The Wisconsin Air National Guard sent four Airmen and the RC-26 aircraft from its 115th Operations Group to Ellington Field in Houston Sept. 1, where it supported search and rescue missions for Louisiana Emergency Management, the New Orleans Police Department and the Bureau of Alcohol, Tobacco and Firearms. It also took geo-precise photos of damaged levies to help the Army Corps of Engineers plan repairs, and identified the best routes to enter and exit New Orleans.

The 128th Air Refueling Wing supplied three KC-135 refuelers and a dozen crew members to Louisiana Sept. 2. They also brought 45 members of the Wisconsin Army National Guard’s 32nd Military Police Company, and security force squadron members from the 115th Fighter Wing and 128th Air Refueling Wing. They would also transport 247 passengers and nearly 60 tons of cargo. The MPs and security force Airmen would perform base security at NAS New Orleans, supporting 21 escort missions and one VIP mission.

The now-defunct 64th Rear Operations Center sent 33 Soldiers to support Task Force Wisconsin at the Joint Operations Center in Belle Chasse. The 54th Civil Support Team sent six members Sept. 2 to support Task Force Oklahoma in New Orleans. The 1157th Transportation Company convoyed 60 vehicles and 104 passengers to Belle Chasse, while hauling vehicles for other units who flew to the region. While in Louisiana the transportation company transported 197 passengers and approximately 140 tons of cargo and supplies.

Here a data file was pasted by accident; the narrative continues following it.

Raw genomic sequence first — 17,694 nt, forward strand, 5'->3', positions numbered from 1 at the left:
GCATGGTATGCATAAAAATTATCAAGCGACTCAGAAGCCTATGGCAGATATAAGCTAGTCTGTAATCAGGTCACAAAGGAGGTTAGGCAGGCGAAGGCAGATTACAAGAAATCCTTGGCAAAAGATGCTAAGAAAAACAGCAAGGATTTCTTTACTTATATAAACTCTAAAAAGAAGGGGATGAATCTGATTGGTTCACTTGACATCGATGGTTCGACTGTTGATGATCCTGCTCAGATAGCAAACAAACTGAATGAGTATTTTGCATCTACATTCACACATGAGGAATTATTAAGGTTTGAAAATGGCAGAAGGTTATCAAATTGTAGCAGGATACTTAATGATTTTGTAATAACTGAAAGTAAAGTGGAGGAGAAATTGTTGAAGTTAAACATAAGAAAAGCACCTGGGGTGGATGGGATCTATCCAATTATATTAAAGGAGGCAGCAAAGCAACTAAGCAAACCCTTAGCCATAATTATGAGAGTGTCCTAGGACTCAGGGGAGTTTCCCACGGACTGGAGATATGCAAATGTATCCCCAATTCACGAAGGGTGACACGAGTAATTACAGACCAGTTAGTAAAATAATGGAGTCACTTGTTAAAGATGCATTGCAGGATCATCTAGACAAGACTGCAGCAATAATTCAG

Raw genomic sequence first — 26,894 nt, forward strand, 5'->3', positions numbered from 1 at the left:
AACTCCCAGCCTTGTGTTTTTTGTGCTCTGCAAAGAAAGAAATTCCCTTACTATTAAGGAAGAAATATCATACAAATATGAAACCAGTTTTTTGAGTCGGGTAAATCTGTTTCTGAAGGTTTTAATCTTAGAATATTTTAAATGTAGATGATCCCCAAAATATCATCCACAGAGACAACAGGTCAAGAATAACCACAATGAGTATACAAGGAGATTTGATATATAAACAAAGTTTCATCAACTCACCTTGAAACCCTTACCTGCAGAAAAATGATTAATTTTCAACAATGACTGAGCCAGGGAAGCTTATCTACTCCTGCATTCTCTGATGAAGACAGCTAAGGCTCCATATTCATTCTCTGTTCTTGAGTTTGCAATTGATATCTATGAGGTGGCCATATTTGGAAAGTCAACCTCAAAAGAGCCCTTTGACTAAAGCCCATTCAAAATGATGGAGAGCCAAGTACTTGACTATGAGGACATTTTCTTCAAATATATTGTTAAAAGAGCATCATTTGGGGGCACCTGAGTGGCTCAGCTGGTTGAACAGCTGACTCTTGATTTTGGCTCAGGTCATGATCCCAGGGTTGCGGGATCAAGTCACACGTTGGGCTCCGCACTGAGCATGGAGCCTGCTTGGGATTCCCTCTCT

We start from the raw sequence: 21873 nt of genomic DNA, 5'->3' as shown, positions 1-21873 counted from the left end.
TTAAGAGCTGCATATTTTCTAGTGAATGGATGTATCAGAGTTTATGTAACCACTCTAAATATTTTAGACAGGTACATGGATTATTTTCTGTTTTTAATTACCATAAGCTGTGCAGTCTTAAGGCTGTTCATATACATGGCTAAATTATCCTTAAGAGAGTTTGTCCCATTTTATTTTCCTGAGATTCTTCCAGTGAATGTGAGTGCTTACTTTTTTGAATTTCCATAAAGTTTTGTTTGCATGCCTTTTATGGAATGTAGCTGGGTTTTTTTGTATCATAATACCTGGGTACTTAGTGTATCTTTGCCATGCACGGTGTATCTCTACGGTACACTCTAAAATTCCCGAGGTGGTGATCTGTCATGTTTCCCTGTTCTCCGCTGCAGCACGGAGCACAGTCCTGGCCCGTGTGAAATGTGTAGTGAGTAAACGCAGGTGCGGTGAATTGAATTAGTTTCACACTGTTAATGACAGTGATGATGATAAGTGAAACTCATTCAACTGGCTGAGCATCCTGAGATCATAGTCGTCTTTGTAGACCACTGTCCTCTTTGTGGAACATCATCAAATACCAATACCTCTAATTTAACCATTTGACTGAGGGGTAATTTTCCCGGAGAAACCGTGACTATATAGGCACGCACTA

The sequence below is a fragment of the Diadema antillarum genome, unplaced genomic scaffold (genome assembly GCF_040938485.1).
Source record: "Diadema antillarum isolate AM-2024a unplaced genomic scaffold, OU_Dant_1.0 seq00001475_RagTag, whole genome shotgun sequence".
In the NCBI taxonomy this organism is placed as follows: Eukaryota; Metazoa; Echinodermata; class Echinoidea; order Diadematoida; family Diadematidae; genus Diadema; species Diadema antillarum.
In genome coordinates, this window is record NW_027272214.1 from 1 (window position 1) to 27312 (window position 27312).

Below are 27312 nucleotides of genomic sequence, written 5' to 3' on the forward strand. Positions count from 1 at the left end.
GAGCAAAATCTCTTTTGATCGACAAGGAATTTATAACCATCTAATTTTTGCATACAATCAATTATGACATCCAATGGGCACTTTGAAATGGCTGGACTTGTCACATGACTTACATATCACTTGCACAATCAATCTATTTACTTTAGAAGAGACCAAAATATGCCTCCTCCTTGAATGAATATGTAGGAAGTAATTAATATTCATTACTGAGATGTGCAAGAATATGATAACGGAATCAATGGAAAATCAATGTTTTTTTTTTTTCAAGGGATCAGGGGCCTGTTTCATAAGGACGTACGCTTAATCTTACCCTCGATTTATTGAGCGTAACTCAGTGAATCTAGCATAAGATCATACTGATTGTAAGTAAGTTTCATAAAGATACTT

With a combined crew of 50 aviators, the West Bend-based 832nd Medical Company sent three UH-1 Hueys, and the Madison-based 1st Battalion, 147th Aviation Regiment sent two UH-60 Black Hawk helicopters to New Orleans. The 832nd rescued residents and pets and transported more than eight tons of cargo and supplies. The 147th transported hundreds of passengers and delivered more than three tons of material.